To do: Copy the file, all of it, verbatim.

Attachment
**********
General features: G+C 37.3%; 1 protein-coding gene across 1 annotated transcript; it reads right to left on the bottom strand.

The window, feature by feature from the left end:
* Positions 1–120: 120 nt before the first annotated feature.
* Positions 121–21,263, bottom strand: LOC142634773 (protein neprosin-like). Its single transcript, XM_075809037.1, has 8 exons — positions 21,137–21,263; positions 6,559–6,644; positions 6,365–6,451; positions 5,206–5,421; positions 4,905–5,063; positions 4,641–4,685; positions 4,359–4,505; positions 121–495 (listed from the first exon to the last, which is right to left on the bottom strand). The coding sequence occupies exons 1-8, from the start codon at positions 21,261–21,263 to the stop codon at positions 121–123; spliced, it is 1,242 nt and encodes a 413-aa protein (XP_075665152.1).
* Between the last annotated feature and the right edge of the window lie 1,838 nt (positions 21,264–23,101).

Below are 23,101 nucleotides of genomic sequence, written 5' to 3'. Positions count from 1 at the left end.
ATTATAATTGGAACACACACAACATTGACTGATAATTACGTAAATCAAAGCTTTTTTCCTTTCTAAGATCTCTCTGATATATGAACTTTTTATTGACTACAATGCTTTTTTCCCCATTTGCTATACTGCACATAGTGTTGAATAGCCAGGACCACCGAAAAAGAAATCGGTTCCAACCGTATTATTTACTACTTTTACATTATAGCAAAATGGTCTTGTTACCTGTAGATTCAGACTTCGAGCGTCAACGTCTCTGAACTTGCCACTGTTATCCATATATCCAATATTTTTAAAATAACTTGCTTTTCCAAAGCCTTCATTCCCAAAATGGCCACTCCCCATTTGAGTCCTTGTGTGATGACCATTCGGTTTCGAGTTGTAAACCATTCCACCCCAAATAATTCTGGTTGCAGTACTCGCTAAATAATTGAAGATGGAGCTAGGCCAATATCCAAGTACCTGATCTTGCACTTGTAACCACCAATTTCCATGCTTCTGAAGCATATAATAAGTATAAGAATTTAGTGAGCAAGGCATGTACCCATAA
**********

General features: G+C 37.3%; 1 protein-coding gene across 1 annotated transcript; it reads right to left on the bottom strand.

The window, feature by feature from the left end:
* Positions 1–120: 120 nt before the first annotated feature.
* Positions 121–21,263, bottom strand: LOC142634773 (protein neprosin-like). Its single transcript, XM_075809037.1, has 8 exons — positions 21,137–21,263; positions 6,559–6,644; positions 6,365–6,451; positions 5,206–5,421; positions 4,905–5,063; positions 4,641–4,685; positions 4,359–4,505; positions 121–495 (listed from the first exon to the last, which is right to left on the bottom strand). The coding sequence occupies exons 1-8, from the start codon at positions 21,261–21,263 to the stop codon at positions 121–123; spliced, it is 1,242 nt and encodes a 413-aa protein (XP_075665152.1).
* Between the last annotated feature and the right edge of the window lie 1,838 nt (positions 21,264–23,101).

Below are 23,101 nucleotides of genomic sequence, written 5' to 3'. Positions count from 1 at the left end.
ATTATAATTGGAACACACACAACATTGACTGATAATTACGTAAATCAAAGCTTTTTTCCTTTCTAAGATCTCTCTGATATATGAACTTTTTATTGACTACAATGCTTTTTTCCCCATTTGCTATACTGCACATAGTGTTGAATAGCCAGGACCACCGAAAAAGAAATCGGTTCCAACCGTATTATTTACTACTTTTACATTATAGCAAAATGGTCTTGTTACCTGTAGATTCAGACTTCGAGCGTCAACGTCTCTGAACTTGCCACTGTTATCCATATATCCAATATTTTTAAAATAACTTGCTTTTCCAAAGCCTTCATTCCCAAAATGGCCACTCCCCATTTGAGTCCTTGTGTGATGACCATTCGGTTTCGAGTTGTAAACCATTCCACCCCAAATAATTCTGGTTGCAGTACTCGCTAAATAATTGAAGATGGAGCTAGGCCAATATCCAAGTACCTGATCTTGCACTTGTAACCACCAATTTCCATGCTTCTGAAGCATATAATAAGTATAAGAATTTAGTGAGCAAGGCATGTACCCATAA